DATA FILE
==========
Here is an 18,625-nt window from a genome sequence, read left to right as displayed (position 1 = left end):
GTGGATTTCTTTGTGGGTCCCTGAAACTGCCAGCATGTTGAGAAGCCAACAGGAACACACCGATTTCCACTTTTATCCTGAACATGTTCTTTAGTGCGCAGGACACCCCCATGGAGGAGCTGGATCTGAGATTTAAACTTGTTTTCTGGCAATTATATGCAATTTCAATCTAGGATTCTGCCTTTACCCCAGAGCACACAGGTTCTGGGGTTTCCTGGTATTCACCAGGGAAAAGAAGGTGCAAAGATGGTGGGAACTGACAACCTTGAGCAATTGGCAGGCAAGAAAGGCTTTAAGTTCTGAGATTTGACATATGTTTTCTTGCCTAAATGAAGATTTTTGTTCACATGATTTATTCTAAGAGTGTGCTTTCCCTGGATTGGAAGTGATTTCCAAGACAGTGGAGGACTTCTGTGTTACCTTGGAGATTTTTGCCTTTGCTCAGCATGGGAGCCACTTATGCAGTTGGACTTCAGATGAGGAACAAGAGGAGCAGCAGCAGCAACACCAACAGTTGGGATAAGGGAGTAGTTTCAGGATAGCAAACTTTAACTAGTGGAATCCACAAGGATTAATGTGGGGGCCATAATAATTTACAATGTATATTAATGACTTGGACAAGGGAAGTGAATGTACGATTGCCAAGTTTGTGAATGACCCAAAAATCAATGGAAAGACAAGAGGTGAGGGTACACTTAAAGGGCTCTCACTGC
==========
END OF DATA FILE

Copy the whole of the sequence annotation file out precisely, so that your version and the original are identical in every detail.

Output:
Here is an 18,625-nt window from a genome sequence, read left to right as displayed (position 1 = left end):
GTGGATTTCTTTGTGGGTCCCTGAAACTGCCAGCATGTTGAGAAGCCAACAGGAACACACCGATTTCCACTTTTATCCTGAACATGTTCTTTAGTGCGCAGGACACCCCCATGGAGGAGCTGGATCTGAGATTTAAACTTGTTTTCTGGCAATTATATGCAATTTCAATCTAGGATTCTGCCTTTACCCCAGAGCACACAGGTTCTGGGGTTTCCTGGTATTCACCAGGGAAAAGAAGGTGCAAAGATGGTGGGAACTGACAACCTTGAGCAATTGGCAGGCAAGAAAGGCTTTAAGTTCTGAGATTTGACATATGTTTTCTTGCCTAAATGAAGATTTTTGTTCACATGATTTATTCTAAGAGTGTGCTTTCCCTGGATTGGAAGTGATTTCCAAGACAGTGGAGGACTTCTGTGTTACCTTGGAGATTTTTGCCTTTGCTCAGCATGGGAGCCACTTATGCAGTTGGACTTCAGATGAGGAACAAGAGGAGCAGCAGCAGCAACACCAACAGTTGGGATAAGGGAGTAGTTTCAGGATAGCAAACTTTAACTAGTGGAATCCACAAGGATTAATGTGGGGGCCATAATAATTTACAATGTATATTAATGACTTGGACAAGGGAAGTGAATGTACGATTGCCAAGTTTGTGAATGACCCAAAAATCAATGGAAAGACAAGAGGTGAGGGTACACTTAAAGGGCTCTCACTGC